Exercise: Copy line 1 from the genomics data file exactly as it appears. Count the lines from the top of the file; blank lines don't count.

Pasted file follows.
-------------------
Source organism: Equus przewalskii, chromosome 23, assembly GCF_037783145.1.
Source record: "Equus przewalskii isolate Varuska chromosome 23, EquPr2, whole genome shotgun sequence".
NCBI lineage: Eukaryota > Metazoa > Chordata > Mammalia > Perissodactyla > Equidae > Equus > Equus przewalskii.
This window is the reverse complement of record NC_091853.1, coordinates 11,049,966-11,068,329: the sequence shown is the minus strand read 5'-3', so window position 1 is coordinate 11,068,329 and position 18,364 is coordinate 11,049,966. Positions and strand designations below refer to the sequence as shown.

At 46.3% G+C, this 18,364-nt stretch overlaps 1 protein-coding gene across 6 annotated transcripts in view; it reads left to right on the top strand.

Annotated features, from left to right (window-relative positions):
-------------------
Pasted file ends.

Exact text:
Source organism: Equus przewalskii, chromosome 23, assembly GCF_037783145.1.